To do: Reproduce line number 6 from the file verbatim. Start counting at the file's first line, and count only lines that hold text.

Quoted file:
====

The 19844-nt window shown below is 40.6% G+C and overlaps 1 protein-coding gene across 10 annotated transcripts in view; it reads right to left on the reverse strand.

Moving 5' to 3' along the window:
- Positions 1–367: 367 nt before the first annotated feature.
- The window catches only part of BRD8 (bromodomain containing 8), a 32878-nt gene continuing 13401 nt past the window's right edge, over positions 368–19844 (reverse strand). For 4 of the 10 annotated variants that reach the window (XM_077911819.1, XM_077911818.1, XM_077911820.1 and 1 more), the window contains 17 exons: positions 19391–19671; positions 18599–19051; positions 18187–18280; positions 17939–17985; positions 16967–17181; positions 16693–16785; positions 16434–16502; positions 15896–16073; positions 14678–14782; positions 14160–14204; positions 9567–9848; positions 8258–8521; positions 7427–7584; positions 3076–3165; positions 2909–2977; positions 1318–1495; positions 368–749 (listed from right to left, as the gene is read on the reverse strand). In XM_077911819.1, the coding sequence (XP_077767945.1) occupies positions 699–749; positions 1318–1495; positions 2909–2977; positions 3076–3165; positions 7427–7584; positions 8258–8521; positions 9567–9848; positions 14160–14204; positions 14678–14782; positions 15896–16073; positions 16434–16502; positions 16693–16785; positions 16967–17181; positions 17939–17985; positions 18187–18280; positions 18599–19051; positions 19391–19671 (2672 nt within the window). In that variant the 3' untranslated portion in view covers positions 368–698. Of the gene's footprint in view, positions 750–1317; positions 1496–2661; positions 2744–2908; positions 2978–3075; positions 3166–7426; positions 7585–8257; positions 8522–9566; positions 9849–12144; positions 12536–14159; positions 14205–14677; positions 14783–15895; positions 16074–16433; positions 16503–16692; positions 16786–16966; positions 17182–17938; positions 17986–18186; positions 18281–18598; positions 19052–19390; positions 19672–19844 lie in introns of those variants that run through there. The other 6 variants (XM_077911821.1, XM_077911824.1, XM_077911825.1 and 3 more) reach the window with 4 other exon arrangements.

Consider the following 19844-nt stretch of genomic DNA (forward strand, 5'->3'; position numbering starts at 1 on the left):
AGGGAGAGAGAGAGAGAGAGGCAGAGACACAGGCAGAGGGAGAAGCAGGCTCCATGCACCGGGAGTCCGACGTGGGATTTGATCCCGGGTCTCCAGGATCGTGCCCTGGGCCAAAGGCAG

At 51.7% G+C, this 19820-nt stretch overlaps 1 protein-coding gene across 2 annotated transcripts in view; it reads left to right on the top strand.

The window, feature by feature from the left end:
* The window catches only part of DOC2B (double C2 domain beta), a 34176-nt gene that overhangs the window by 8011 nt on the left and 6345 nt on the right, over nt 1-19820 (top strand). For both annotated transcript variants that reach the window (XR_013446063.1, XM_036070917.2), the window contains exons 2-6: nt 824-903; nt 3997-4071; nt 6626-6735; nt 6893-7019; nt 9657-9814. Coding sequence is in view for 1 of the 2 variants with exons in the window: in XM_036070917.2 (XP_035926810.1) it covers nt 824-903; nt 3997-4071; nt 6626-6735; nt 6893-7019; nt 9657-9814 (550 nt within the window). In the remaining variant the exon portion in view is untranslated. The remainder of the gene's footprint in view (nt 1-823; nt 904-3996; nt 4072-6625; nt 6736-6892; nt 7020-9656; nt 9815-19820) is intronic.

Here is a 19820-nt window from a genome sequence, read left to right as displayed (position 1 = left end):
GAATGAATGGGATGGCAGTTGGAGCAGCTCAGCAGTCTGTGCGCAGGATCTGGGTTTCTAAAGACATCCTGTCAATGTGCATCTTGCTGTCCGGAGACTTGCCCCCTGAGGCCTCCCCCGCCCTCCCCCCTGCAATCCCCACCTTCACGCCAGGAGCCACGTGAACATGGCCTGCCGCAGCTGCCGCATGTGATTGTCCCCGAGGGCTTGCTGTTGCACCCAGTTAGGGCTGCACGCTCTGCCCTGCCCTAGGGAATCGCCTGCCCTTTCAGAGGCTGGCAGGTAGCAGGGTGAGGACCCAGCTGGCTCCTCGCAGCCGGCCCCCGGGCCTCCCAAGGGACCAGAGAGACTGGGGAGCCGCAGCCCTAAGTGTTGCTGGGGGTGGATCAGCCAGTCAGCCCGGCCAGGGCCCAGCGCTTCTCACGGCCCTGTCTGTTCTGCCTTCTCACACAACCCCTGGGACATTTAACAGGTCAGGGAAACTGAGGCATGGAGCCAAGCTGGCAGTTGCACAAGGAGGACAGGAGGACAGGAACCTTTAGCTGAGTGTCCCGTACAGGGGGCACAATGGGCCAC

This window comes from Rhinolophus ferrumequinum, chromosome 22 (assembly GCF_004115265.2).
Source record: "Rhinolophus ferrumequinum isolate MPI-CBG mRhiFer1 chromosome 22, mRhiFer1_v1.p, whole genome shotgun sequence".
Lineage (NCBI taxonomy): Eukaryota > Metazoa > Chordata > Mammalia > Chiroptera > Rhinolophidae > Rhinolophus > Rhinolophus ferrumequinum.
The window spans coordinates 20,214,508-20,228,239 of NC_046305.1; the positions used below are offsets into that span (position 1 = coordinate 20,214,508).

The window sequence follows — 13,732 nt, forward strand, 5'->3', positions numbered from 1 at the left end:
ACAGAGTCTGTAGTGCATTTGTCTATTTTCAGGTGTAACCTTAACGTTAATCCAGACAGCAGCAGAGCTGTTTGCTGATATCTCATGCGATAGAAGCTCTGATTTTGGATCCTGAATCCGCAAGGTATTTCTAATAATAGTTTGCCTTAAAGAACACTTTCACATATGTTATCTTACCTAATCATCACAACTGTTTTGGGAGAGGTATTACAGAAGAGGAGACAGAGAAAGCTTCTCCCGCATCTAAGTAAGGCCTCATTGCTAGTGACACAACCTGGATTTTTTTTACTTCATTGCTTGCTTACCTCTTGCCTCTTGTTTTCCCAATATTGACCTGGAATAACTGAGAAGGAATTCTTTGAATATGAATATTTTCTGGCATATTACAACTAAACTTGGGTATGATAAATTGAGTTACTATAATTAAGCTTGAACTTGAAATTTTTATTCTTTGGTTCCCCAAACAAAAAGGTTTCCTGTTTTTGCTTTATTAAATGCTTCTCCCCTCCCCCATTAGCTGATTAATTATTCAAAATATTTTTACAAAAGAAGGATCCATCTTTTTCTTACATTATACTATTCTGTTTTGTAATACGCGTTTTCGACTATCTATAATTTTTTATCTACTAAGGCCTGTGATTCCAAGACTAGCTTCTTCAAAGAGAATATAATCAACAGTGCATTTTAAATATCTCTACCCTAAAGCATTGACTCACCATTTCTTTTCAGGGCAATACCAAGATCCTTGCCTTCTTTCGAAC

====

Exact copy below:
AGGGAGAGAGAGAGAGAGAGGCAGAGACACAGGCAGAGGGAGAAGCAGGCTCCATGCACCGGGAGTCCGACGTGGGATTTGATCCCGGGTCTCCAGGATCGTGCCCTGGGCCAAAGGCAG